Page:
Individual plants grow up to 4 inches tall and wide. The green-yellow flowers bloom in late spring. Missouri pincushion is cold-hardy in USDA zones 4 to 9.


Where to Plant Cacti

Although many species of cactus can be extremely cold hardy, they absolutely must have excellent drainage. They can’t stand to have wet feet, especially in winter when they’re not actively growing and taking up water. In cold, wet climates with frequent freezing and thawing, heavy soils can get soggy. That makes the ground vulnerable to frost heaving that can dislodge the shallow roots of cacti.

One good place to use cacti is in a gravelly rock garden, especially one built on a slope. Hillsides generally have better drainage than flat areas. The soil should be lean—a mixture of half coarse builder’s sand and half 3⁄4-inch pea gravel with only two percent organic material like compost will suit them fine.

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Even though cacti need careful placement to thrive, that doesn’t mean that they have to be kept away from other plants. The cacti have a lot of other companions. For example, pussy toes fill out the front and center of the bed, growing behind a large, flat rock. Their tiny, furry, silver-leafed base foliage, towering, slender stems and fluffy heads of pink flowers provide an interesting texture contrast to the cacti. Grasses and other plants help shelter the cacti in winter and also take up excess water in rainy spells.

You may want to have a bed with just cacti and other succulents. That’s OK, too. One good place for that is in a raised bed. White walls on the north and west sides give protection from desiccating winter winds and reflect sunlight onto the bed. The roof overhang shields the cacti from heavy rains.

Although it’s a cacti-and-succulent-only bed, there’s a lot of interest and variety in it. Using many different cactus species gives this planting plenty of variation in textures, heights, colors and shapes. Colorful rocks add to the show.

Many dry-plains, alpine and desert plants, such as penstemon, anise hyssop and basket-of-gold, grow naturally in the same habitat and have flower colors that go well with those of the cacti. The perky Sue makes a nice color and texture contrast to the Bailey’s lace cactus and likes the same arid, well-drained soil. Look in catalogs for plants that are listed as xeric, or low-water use, and that match your hardiness zones.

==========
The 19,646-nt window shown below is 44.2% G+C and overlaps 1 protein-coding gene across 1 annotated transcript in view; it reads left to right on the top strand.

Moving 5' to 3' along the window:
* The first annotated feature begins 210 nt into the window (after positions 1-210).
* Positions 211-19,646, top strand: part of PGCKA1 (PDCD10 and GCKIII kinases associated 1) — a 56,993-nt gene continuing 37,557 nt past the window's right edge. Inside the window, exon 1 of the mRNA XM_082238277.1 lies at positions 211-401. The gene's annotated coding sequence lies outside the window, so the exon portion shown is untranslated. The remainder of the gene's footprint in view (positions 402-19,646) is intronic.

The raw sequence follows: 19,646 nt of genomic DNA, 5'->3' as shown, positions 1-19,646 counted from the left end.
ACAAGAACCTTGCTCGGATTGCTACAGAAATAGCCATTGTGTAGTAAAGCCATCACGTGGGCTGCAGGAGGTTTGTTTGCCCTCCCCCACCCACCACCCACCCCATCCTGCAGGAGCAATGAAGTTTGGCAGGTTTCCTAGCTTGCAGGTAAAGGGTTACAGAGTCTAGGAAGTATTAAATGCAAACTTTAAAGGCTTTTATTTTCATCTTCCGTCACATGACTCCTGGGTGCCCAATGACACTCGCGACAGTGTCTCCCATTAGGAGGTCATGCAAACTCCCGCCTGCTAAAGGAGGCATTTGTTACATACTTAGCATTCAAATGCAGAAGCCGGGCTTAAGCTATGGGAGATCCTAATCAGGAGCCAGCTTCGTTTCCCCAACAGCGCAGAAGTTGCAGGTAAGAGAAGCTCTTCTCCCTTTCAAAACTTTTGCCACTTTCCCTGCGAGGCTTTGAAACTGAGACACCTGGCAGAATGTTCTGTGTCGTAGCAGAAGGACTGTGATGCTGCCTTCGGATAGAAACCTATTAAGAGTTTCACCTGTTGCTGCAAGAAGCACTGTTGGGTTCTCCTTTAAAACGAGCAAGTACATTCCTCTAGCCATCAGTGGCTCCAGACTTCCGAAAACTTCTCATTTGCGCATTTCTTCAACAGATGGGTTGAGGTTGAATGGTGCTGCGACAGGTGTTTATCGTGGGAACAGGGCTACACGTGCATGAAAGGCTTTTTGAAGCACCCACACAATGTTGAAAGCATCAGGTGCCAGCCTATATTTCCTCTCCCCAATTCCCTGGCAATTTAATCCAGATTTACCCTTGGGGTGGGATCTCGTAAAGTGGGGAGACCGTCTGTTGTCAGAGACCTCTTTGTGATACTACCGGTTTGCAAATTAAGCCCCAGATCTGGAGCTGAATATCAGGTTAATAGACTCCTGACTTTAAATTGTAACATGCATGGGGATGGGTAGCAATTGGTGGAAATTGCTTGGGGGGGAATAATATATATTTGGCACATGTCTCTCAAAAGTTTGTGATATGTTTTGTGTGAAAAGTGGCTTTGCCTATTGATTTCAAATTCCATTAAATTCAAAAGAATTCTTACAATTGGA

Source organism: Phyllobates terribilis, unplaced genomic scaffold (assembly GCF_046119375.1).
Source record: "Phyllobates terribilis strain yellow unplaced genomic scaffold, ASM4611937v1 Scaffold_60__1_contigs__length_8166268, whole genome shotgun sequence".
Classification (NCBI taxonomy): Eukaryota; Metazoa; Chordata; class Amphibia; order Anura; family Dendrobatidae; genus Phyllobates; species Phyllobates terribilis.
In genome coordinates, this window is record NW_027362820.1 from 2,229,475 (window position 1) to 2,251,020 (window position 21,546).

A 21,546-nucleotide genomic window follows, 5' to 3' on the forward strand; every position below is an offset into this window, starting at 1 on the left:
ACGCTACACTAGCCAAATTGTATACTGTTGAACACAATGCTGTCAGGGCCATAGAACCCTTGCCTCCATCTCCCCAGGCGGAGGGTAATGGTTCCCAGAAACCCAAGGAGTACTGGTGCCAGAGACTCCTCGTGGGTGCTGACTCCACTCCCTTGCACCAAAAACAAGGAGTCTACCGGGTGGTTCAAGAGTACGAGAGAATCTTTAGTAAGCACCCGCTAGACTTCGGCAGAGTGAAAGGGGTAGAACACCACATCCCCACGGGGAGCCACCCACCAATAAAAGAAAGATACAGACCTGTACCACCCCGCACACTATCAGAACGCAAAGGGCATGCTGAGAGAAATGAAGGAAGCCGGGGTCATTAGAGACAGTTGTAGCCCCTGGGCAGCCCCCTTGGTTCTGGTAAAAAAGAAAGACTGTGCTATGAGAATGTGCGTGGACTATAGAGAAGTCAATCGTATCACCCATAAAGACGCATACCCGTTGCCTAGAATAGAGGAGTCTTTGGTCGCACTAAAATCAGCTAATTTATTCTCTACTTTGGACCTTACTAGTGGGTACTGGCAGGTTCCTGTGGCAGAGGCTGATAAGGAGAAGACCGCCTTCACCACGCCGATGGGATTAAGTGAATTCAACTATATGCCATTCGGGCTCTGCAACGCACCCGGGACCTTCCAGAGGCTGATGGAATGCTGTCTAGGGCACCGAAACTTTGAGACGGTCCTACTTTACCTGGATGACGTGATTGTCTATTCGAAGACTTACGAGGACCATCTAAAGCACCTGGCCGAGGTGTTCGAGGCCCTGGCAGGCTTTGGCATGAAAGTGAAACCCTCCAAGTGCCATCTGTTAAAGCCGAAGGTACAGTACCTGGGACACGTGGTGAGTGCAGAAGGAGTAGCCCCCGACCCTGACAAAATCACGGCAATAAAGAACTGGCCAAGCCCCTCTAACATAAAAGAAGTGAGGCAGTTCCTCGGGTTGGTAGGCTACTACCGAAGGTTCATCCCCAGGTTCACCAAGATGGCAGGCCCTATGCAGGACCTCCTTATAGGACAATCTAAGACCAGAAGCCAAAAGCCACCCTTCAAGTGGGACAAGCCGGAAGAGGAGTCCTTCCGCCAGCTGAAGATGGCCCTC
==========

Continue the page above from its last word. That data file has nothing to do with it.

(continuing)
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Care and Culture of Cacti

I’ve already mentioned the high-mineral, sand-gravel soil “recipe” cacti like. If you have heavy soil, you’ll need to amend it. You can trench down to replace the existing soil with 18 inches of the amended mixture, but an easier way is to build up from the soil surface into a raised bed.

Larger rocks added to the bed are both ornamental and practical. You can place them to direct water away from some spots and toward plants that might want more. Rocks also absorb the rays of the sun in the winter, radiating heat on cold nights to create warm pockets for the cacti. Use larger rocks as windbreaks for plants that might suffer from cold winds. Plant cacti in as sunny a location as possible.

If you don’t have a natural area meeting all these criteria, you can still create a small one. I’ll show you how in “Building a hillside cactus bed” at far left.

If you want more cactus plants, they are generally easy to propagate. One method, which results in a clone, or exact replica of the parent plant, is by cuttings. I’ll show you how to do this in “Cactus propagation,” below. You can also start cactus from seed. This is an inexpensive way to get lots of plants but they’ll take several years to bloom. New, hardier cultivars are sometimes found among seedlings.

Cactus lovers are continually looking for more species and new cultivars that will grow in cold climates, and testing new methods for helping them survive. They also like to share what they find out with each other. You may not see the towering, many-branched saguaro of Western-movie fame jutting out of a Northern snowbank anytime soon, but it’s easy to experiment with the ones I’ve talked about. If you try just a couple of hardy cacti out of curiosity, you may find yourself “hooked” on these spiny characters.